April 2013 Gardening Calendar
This is an occasional column available to all users. Watch for Calvin Finch's weekly column, South Texas Gardener, every week in the Wilson County News. Subscribe today! https://wilsoncountynews.com/subscribe-today.php?
April is when many area lawns begin the serious growth period. The lawn can be fertilized with slow-release lawn fertilizer such as 19-5-9 after real grass has been mowed two times. For some lawns, that may not be until May 1.
If you fertilize too early, weeds benefit more than lawn grass and some of the nitrogen is lost.
As a general rule, mow St. Augustine grass at 3 inches or higher, zoysia grass at 2 inches and Bermuda grass at 1.5 inches or lower. If you mow Buffalo grass at less than 5 inches tall, the weeds fill in the open space between grass plants. The choice is often mow high or use pre-emergent weed herbicide every spring and fall.
Crabgrass and sand burs may have begun to germinate already but you will prevent a portion of the plants that would germinate in May, June and July if a herbicide such as Crabgrass Preventer, Amaze or XL is applied early in the month.
Maintain your spray programs on fruit trees and roses. If stink bugs show up on peaches or blackberries, Sevin and Malathion are two of the few insecticides that can control them. Follow label instructions to accomplish safe, efficient control. The label instructions are also the law for use of the specific pesticide!
April is tomato month. Seek out one or more of the recommended varieties. Look for Tycoon, Tygress, BHN 968, 602, Phoenix, Celebrity, 444 or Solar Fire.
Prepare the soil by incorporating 2 inches of compost and slow-release lawn fertilizer over the planting area. One cup of the fertilizer for each 50 square feet works well.
Use a steel reinforcing wire or aluminum wire tomato cage to keep the fruit off the ground.
Tomatoes are not xeriscape plants. They need water every two to three days. Drip irrigation works best.
Help prevent spider mites by spraying with neem oil and seaweed extract every week. Increase to twice weekly sprays if the pests appear. Spray under the foliage.
Snapdragons may bloom well for another month, but April is also a good time to plant zinnias. For instant blooms, seek out the Dreamland transplants at area nurseries. Zinnias are at their best if you use them for cut flowers or deadhead (remove) blooms that have declined.
Lettuce and most other greens will turn bitter as the month progresses. Use them as long as they taste good. It is also a good time to use up your carrots, beets, turnips and rutabagas.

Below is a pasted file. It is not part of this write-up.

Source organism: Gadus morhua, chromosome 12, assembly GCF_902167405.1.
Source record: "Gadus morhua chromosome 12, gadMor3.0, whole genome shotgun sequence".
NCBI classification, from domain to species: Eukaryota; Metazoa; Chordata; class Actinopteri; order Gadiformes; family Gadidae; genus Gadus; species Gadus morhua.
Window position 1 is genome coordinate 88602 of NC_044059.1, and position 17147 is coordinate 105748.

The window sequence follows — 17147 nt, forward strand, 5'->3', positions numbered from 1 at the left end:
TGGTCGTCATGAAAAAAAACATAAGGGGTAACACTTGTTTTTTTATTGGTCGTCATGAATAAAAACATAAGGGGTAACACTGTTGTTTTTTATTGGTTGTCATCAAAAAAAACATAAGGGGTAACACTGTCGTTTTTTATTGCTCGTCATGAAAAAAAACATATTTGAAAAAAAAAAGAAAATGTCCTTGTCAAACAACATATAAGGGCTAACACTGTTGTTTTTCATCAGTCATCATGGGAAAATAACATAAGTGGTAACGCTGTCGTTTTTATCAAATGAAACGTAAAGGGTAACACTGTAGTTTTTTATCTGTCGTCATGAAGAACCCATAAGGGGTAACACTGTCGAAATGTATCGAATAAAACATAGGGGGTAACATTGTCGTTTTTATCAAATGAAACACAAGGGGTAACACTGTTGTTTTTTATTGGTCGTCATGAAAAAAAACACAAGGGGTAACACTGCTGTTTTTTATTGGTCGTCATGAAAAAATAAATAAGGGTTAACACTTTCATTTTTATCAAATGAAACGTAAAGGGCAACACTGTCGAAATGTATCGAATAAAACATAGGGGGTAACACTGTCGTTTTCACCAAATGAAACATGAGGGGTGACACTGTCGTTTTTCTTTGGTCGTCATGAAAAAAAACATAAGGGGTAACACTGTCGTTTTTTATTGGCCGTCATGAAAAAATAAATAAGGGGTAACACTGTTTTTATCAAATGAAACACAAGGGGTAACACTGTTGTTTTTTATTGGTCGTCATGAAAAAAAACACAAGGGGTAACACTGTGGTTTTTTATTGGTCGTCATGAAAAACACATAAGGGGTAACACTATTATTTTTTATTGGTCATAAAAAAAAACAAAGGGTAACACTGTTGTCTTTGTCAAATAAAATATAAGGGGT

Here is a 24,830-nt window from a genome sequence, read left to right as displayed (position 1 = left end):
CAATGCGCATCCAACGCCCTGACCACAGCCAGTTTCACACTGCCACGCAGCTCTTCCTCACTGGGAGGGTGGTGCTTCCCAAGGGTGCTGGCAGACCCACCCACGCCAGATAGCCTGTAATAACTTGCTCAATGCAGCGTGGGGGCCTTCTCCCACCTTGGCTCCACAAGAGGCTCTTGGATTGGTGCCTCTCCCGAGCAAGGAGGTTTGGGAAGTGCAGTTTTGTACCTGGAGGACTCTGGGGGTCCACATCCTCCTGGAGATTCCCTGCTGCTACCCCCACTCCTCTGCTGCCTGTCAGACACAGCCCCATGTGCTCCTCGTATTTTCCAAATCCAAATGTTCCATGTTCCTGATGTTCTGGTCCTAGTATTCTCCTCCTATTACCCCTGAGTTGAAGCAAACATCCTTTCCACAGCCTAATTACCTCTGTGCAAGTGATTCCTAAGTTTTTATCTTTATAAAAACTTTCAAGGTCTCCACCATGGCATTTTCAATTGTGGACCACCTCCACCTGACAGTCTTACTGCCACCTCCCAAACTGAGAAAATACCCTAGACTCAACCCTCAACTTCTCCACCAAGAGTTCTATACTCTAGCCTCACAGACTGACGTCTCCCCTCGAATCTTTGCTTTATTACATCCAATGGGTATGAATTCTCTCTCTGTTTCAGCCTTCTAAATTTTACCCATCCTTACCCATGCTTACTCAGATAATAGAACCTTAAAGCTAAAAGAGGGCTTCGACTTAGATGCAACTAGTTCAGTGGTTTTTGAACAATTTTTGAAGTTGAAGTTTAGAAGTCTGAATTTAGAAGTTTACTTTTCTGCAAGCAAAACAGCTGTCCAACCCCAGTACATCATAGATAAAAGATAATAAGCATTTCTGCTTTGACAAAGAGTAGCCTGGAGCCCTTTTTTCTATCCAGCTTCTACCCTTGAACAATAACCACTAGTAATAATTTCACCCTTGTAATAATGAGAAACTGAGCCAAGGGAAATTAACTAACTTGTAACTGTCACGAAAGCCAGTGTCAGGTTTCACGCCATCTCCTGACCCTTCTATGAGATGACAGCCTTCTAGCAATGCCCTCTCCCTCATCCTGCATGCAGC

Potatoes can be harvested when the plants begin to bloom but can also stay in the ground until the plants brown.
Make sure the onions are thinned to 6 inches between the plants. Apply one last fertilization this month. Onions should be ready to harvest in late May.
To keep the squash vine borers at bay, apply a dose of Sevin or Spinosad at the growing point every week.
If you have bird baths and especially moving water, watch for migrating painted buntings, warblers and orioles. They can be spectacular. The ruby throat and black chinned hummingbirds should be visiting your hummingbird feeders. The ruby throated will breed east of Interstate 35 and the black chinned will breed in the west of the area.
To insure reseeding for next spring, let the bluebonnets and other wildflowers set their seed and brown before they are cut down.
Calvin Finch Ph.D. is a Horticulturist and Director with the Texas A&M Water Conservation and Technology Center.
Your Opinions and Comments
Be the first to comment on this story!
You must be logged in to post a comment.
Agriculture Today Archives
Area Parks Foundation Trail Ride March 6-7 (February 25, 2015)
Canadian food agency confirms BSE in Alberta (February 25, 2015)
Despite rains, many reservoirs lower this year than last (February 25, 2015)
Hay & Forage Report (February 25, 2015)
Karnes City rancher speaks out about Clean Water Act changes (February 25, 2015)
Lawn ‘to-do’s’ through April (February 25, 2015)
Livestock Market Reports (February 25, 2015)
Renewable energy funding (February 25, 2015)
Storage options for hay discussed at Blackland Income Growth Conference (February 25, 2015)
TDA Market Report (February 25, 2015)
Books for first-time gardeners (February 18, 2015)
County farmers connect with community (February 18, 2015)
Deadline draws near for producers to select for new Farm Bill programs (February 18, 2015)
Hay & Forage Report (February 18, 2015)
International Brahman Activities are March 2-6 (February 18, 2015)
Livestock Market Reports (February 18, 2015)
TDA Market Report (February 18, 2015)
Rainfall report: 2/14-2/15 (February 16, 2015)
CHTR team roping (February 11, 2015)
Expert: Winter wheat, other small grains, canola are in fine shape (February 11, 2015)
Hay & Forage Report (February 11, 2015)
Livestock Market Reports (February 11, 2015)
Potato planting, butterflies (February 11, 2015)
Rebuilding cattle herds gains momentum across state, nation (February 11, 2015)
Saving Family Lands seminar is March 25 (February 11, 2015)
Study disputes COOL’s economic impact on imports (February 11, 2015)
TDA Market Report (February 11, 2015)
Three area farms receive centennial honors (February 11, 2015)
Wild horse, burro adoption (February 11, 2015)
Cattle TB confirmed in dairies (February 4, 2015)
Hay & Forage Report (February 4, 2015)
How to eliminate sandburs (February 4, 2015)
Livestock Market Reports (February 4, 2015)
Mineral rights workshop Feb. 12 (February 4, 2015)
Rains improve pasture, wheat outlook, but bring soggy fields (February 4, 2015)
TDA Market Report (February 4, 2015)
Time to submit applications (February 4, 2015)
WET, COOL start in 2015 for cattlemen (February 4, 2015)
Yosko places in sorghum yield contest (February 4, 2015)
February 2015 Gardening Calendar (February 1, 2015)